JPMorgan Chase & Co cross-asset strategists have bad news for anyone on Wall Street betting that Bitcoin is the hottest way to diversify portfolios in a world short on hedges but big on valuation risk.
Not only has Bitcoin proved lousy at offsetting short-term drawdowns in big sell-offs, its very popularity among retail investors is increasing the token’s link with cyclical assets, their research suggests.
The upshot? Crypto investing might be best seen as way to protect against the loss of faith in a country’s currency or payment system – rather than a competitor to the likes of gold.
Bitcoin is the “least reliable hedge during periods of acute market stress”, wrote strategists John Normand and Federico Manicardi in a report recently.
While they acknowledged the appeal of Bitcoin as an answer for investors who are worried about policy shocks, the team cautioned that it won’t behave like a traditional defensive asset anytime soon.
“The mainstreaming of crypto ownership is raising correlations with cyclical assets, potentially converting them from insurance to leverage,” they added.
It looks like Wall Street is running Bitcoin, at least for now.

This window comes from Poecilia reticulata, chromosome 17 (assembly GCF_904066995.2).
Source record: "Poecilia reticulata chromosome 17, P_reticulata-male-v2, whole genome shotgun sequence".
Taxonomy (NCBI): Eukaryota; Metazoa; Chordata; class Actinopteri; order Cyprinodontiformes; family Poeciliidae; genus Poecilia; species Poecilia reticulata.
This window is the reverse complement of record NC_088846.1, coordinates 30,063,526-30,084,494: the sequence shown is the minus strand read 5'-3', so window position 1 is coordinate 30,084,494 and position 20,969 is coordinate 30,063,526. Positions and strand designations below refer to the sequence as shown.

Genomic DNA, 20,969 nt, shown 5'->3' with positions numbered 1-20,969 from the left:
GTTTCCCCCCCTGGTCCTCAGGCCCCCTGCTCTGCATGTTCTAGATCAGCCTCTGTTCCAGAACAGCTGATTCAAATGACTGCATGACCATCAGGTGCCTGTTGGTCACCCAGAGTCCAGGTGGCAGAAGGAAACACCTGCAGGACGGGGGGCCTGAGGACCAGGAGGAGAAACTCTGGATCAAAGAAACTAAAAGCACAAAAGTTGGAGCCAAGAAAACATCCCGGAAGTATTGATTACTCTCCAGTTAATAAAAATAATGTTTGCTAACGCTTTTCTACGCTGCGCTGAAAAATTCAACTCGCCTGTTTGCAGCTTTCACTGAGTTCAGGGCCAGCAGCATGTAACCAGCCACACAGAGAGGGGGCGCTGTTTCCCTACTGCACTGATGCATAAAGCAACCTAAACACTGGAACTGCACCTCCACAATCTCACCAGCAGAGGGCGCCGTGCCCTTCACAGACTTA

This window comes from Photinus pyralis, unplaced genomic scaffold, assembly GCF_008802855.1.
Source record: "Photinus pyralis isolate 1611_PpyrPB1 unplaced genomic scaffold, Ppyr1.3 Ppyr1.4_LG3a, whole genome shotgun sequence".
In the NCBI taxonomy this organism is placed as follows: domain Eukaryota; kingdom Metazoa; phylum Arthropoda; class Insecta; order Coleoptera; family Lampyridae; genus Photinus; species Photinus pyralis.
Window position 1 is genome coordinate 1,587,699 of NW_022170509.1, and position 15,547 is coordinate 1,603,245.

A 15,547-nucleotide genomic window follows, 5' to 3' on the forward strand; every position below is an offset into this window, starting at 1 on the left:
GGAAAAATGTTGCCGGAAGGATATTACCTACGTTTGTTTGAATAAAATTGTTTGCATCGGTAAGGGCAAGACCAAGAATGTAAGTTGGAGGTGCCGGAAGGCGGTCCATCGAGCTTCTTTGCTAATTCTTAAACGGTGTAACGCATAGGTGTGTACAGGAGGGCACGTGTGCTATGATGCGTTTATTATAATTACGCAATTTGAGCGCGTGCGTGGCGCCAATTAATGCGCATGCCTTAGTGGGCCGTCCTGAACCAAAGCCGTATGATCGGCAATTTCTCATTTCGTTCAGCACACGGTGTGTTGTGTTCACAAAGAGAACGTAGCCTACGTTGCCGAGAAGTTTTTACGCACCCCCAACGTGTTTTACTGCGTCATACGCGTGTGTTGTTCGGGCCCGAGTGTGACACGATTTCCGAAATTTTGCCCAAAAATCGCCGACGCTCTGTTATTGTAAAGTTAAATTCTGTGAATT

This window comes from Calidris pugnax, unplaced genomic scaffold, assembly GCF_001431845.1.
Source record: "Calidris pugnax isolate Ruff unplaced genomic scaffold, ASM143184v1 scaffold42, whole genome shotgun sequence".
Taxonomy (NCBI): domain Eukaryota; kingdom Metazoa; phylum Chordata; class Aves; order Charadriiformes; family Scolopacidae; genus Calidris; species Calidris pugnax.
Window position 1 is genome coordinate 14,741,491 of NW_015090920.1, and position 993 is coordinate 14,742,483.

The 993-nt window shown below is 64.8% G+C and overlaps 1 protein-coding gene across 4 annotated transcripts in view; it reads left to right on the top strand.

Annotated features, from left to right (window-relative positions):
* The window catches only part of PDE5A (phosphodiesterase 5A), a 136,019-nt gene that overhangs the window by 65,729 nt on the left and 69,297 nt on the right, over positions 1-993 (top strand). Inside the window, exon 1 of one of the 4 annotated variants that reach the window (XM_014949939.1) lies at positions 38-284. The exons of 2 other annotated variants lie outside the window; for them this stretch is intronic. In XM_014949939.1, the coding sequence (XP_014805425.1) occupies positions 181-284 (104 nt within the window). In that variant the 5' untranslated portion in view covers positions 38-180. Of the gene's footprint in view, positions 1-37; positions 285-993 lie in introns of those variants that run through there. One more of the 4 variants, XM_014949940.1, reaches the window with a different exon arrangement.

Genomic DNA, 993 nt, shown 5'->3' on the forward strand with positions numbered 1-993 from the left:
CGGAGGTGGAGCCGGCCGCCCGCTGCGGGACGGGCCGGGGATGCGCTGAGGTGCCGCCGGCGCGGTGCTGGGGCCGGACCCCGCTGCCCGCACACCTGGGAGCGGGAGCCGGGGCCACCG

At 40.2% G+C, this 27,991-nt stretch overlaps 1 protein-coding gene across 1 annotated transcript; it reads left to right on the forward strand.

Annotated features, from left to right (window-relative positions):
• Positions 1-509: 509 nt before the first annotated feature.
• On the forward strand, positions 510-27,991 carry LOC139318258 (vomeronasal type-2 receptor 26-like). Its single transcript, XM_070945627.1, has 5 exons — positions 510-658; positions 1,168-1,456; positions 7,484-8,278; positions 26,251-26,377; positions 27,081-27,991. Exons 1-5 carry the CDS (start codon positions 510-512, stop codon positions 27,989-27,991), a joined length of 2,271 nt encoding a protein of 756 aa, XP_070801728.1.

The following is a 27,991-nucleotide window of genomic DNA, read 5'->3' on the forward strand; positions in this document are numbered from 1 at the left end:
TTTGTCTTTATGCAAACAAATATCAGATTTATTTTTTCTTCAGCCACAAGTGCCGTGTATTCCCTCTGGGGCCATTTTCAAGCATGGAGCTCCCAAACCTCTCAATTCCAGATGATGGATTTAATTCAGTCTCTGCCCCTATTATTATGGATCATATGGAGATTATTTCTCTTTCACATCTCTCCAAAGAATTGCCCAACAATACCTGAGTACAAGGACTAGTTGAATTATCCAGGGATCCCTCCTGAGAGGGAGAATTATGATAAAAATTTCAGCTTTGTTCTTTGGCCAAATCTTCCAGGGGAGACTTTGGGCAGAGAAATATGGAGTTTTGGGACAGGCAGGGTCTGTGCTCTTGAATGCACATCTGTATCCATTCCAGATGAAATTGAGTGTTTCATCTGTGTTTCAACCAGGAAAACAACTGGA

The trajectory of Bitcoin so far has been unlike anything that Wall Street has seen, and the debate is heating up among professional investors. In early January, Mr Normand’s colleague at JPMorgan, Nikolaos Panigirtzoglou suggested that Bitcoin could hit US$146,000 in the long run as it draws cash from investors who would have previously bought gold.
Mr Normand and Mr Manicardi analysed Bitcoin’s relationship with other assets to try to answer the question: Can investors use it to diversify a portfolio?
In the past five years, Bitcoin had a low correlation with hedges, such as gold and Treasuries and the yen, making it potentially useful for investors managing a broad portfolio. But in the recent run-up, the dynamics have changed and Bitcoin is moving more in lockstep with traditional cyclical markets.
“If sustained, this development could erode diversification value over time,” they said.
Still, opinions remain sharply divided over whether cryptocurrencies are a new asset for the digital age or speculative frenzy gone haywire. After surging and crashing in 2017, the market was largely dormant until last year, when a combination of renewed Wall Street interest and Robinhood speculation sent prices skyrocketing once again.
Bitcoin prices have gradually pulled back after surpassing US$40,000 in early January and were trading around US$31,000 on Friday.
“Whether cryptocurrencies are judged eventually as a financial innovation or a speculative bubble, Bitcoin has already achieved the fastest-ever price appreciation of any must-have asset,” Mr Normand and Mr Manicardi wrote. BLOOMBERG